For the last 2 months, my 2006 Honda Accord I4 Automatic has had trouble starting up, no matter hot or cold starts.
About 25% of the time, it works perfectly - fast cranks and fires up right way.
Sometimes it will crank very slowly and the engine will barely start, but it does start.
Finally, sometimes I will turn the key to the 3 (start) position but will only hear a click. I'll turn it back to 2, then try again and it will work.
A month ago I replaced the battery with one that has more CCA to help with starting. It seemed to solve the issue, but eventually the slow cranks & no cranks came back.
This afternoon, I couldn't get the car started at all for over an hour. Battery voltage was a decent 12.6v, I turned the key, no crank & only a click. I kept doing it and sometimes the starter would turn really, really slowly but die off. When I finally got it to start, it started just like normal, as if it didn't struggle for over an hour to start. That night, I went out to see if it would start, and it started just like normal without issues.
Does anyone know what's wrong with this thing? I suspect it's the starter itself, but it's in such a bad location & expensive so I don't want to proceed with that unless I'm sure. It could be the starter cut relay or ignition switch, but the starter runs perfectly fine sometimes. Below is a circuit diagram of the starting system.
UPDATE: Ended up diagnosing a bit further and replaced the starter. Now starts up strong! Used this aftermarket one from Amazon: https://www.amazon.com/gp/product/B007Y85B3W/ref=ppx_yo_dt_b_search_asin_title?ie=UTF8&psc=1 And remember to buy a new intake manifold gasket.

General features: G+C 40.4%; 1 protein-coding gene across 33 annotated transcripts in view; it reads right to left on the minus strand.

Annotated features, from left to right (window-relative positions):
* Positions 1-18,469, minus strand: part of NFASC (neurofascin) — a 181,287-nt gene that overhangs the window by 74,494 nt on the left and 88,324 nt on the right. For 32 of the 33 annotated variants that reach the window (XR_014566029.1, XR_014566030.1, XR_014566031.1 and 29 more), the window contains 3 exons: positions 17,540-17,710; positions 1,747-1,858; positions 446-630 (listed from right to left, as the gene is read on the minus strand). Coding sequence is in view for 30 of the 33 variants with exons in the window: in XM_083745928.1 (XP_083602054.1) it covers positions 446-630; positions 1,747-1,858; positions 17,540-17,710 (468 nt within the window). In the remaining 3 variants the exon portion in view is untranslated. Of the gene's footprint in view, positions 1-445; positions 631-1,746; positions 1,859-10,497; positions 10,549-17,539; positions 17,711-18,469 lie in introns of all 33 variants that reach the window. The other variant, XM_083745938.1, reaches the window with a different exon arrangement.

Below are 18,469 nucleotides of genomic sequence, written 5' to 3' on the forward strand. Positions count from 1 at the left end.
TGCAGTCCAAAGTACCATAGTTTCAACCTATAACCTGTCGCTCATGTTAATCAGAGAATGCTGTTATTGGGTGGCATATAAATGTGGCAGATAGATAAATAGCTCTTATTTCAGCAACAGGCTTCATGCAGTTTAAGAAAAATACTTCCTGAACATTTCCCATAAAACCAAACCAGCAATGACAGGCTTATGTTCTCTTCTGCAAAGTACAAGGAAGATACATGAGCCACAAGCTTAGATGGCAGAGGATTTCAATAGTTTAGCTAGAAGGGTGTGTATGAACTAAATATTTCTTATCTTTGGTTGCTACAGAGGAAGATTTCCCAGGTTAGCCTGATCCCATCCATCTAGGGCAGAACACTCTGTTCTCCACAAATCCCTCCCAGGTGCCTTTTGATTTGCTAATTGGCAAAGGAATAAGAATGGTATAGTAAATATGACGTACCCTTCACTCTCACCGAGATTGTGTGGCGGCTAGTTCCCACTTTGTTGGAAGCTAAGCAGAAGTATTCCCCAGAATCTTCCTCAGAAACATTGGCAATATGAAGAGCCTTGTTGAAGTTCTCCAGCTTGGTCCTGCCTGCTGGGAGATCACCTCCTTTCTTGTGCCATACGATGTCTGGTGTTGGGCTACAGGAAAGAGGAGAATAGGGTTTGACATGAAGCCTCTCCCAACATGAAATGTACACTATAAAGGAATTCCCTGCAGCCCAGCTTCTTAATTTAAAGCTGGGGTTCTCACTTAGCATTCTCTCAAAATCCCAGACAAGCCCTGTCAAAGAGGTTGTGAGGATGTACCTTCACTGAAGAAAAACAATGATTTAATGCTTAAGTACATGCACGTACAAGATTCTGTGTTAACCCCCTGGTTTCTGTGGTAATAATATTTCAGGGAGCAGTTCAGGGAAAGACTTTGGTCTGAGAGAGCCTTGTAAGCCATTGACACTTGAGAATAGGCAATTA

Removed the intake manifold to test continuity & resistance between the starter connection (covered by a rubber boot). Found that continuity was fine, and resistance was 3 Ohms, meaning starter has no issues with getting power. Could go further with a test light and try cranking to see if it actually gets power, but I didn't do this.
Note that on 2006 & 2007 models, the intake manifold has an intake plenum behind it, and the intake manifold needs to be fully removed in order to access the starter. It can be seen here (https://www.youtube.com/watch?v=kicrFfMIfuM). He's surprised about its existence, so the video isn't the best to learn how to take out the intake manifold. I removed everything except 2 coolant hoses, rotated the whole thing clockwise, and used a bungee cord to keep it in place. This video shows the technique: https://www.youtube.com/watch?v=_7HwvatuXZo.
I suspect that the starter's randomness is due to where the orientation of the armature lands in the starter. Some parts of it are damaged, so if it has to start up on the damaged part, it will struggle.